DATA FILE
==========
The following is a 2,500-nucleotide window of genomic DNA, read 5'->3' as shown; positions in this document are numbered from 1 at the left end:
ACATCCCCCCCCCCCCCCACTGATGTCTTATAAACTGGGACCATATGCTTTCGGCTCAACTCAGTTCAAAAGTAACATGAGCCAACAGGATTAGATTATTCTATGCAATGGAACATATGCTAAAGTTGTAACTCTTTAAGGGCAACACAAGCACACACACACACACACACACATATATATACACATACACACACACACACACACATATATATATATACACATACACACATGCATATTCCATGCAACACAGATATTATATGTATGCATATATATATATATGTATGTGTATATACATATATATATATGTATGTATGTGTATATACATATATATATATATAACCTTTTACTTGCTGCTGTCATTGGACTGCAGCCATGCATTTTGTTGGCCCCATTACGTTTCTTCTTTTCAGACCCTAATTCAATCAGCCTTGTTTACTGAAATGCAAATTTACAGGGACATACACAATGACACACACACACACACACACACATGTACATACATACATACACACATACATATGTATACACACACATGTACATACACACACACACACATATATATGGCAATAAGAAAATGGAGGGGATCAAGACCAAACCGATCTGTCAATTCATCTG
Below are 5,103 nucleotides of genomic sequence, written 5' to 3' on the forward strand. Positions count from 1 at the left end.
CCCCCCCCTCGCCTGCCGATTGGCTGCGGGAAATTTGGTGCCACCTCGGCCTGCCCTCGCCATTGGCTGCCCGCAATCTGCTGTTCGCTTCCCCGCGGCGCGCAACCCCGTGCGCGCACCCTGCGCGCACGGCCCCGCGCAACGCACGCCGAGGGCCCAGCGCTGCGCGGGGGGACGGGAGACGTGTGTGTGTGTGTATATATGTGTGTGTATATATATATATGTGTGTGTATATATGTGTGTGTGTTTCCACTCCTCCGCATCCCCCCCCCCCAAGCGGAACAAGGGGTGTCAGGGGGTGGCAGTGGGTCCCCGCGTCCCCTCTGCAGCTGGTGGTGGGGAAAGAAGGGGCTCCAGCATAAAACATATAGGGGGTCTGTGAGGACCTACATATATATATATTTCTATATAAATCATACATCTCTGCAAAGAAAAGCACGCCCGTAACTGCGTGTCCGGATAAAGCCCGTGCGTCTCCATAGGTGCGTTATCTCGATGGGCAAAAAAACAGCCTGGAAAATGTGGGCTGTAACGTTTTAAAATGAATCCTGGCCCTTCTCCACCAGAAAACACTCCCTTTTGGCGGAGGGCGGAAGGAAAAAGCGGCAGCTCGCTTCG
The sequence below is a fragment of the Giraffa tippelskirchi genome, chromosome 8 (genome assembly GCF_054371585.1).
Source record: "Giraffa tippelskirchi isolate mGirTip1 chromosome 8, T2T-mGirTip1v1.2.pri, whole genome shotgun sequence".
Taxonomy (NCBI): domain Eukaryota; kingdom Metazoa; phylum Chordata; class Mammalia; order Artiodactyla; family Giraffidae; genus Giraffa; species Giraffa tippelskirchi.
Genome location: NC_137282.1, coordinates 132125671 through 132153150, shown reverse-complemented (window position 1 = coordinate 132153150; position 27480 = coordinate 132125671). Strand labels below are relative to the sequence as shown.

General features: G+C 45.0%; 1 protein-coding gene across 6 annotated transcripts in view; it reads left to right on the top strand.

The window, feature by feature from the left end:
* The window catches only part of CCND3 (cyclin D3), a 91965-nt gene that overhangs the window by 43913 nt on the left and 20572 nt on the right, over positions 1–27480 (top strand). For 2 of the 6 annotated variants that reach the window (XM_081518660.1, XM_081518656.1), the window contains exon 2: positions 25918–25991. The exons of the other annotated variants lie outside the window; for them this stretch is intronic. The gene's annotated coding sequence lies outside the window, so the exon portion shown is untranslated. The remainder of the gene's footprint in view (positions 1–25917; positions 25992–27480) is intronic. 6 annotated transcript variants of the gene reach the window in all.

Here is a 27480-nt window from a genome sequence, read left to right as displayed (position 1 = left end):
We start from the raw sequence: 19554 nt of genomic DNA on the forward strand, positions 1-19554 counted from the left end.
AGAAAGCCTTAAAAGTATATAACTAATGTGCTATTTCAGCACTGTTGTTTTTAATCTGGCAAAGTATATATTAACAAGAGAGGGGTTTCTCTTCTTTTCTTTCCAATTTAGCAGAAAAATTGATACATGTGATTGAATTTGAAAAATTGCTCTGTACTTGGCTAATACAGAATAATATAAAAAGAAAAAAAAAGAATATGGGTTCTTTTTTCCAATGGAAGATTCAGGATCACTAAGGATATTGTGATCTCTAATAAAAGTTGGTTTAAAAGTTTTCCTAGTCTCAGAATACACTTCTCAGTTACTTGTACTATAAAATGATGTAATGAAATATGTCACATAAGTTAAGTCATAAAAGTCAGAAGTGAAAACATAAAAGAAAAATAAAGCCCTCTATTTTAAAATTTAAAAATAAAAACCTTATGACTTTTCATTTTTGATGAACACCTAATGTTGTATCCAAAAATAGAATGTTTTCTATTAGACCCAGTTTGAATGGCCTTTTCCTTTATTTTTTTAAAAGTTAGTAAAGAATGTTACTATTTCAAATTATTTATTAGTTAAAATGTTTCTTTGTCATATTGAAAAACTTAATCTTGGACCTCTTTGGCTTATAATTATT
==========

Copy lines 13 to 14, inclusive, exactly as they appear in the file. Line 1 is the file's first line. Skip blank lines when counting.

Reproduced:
We start from the raw sequence: 19554 nt of genomic DNA on the forward strand, positions 1-19554 counted from the left end.
AGAAAGCCTTAAAAGTATATAACTAATGTGCTATTTCAGCACTGTTGTTTTTAATCTGGCAAAGTATATATTAACAAGAGAGGGGTTTCTCTTCTTTTCTTTCCAATTTAGCAGAAAAATTGATACATGTGATTGAATTTGAAAAATTGCTCTGTACTTGGCTAATACAGAATAATATAAAAAGAAAAAAAAAGAATATGGGTTCTTTTTTCCAATGGAAGATTCAGGATCACTAAGGATATTGTGATCTCTAATAAAAGTTGGTTTAAAAGTTTTCCTAGTCTCAGAATACACTTCTCAGTTACTTGTACTATAAAATGATGTAATGAAATATGTCACATAAGTTAAGTCATAAAAGTCAGAAGTGAAAACATAAAAGAAAAATAAAGCCCTCTATTTTAAAATTTAAAAATAAAAACCTTATGACTTTTCATTTTTGATGAACACCTAATGTTGTATCCAAAAATAGAATGTTTTCTATTAGACCCAGTTTGAATGGCCTTTTCCTTTATTTTTTTAAAAGTTAGTAAAGAATGTTACTATTTCAAATTATTTATTAGTTAAAATGTTTCTTTGTCATATTGAAAAACTTAATCTTGGACCTCTTTGGCTTATAATTATT